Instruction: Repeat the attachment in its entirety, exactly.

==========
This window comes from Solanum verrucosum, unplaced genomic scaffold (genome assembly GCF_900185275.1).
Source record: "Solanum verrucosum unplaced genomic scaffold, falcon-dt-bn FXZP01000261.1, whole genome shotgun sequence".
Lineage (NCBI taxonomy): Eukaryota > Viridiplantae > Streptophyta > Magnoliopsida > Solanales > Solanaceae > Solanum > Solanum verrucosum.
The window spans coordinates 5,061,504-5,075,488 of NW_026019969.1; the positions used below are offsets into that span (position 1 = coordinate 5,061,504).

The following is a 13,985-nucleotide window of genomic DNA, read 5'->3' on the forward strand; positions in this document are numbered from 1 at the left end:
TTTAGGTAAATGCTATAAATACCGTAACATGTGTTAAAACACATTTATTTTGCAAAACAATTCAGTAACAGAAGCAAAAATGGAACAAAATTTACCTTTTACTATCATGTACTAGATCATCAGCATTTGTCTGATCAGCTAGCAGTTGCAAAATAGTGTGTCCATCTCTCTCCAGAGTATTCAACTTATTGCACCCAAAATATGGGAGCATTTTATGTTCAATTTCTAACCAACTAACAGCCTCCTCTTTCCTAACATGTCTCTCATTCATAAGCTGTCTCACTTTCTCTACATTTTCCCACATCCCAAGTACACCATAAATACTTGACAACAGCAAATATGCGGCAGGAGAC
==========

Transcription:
This window comes from Solanum verrucosum, unplaced genomic scaffold (genome assembly GCF_900185275.1).
Source record: "Solanum verrucosum unplaced genomic scaffold, falcon-dt-bn FXZP01000261.1, whole genome shotgun sequence".
Lineage (NCBI taxonomy): Eukaryota > Viridiplantae > Streptophyta > Magnoliopsida > Solanales > Solanaceae > Solanum > Solanum verrucosum.
The window spans coordinates 5,061,504-5,075,488 of NW_026019969.1; the positions used below are offsets into that span (position 1 = coordinate 5,061,504).

The following is a 13,985-nucleotide window of genomic DNA, read 5'->3' on the forward strand; positions in this document are numbered from 1 at the left end:
TTTAGGTAAATGCTATAAATACCGTAACATGTGTTAAAACACATTTATTTTGCAAAACAATTCAGTAACAGAAGCAAAAATGGAACAAAATTTACCTTTTACTATCATGTACTAGATCATCAGCATTTGTCTGATCAGCTAGCAGTTGCAAAATAGTGTGTCCATCTCTCTCCAGAGTATTCAACTTATTGCACCCAAAATATGGGAGCATTTTATGTTCAATTTCTAACCAACTAACAGCCTCCTCTTTCCTAACATGTCTCTCATTCATAAGCTGTCTCACTTTCTCTACATTTTCCCACATCCCAAGTACACCATAAATACTTGACAACAGCAAATATGCGGCAGGAGAC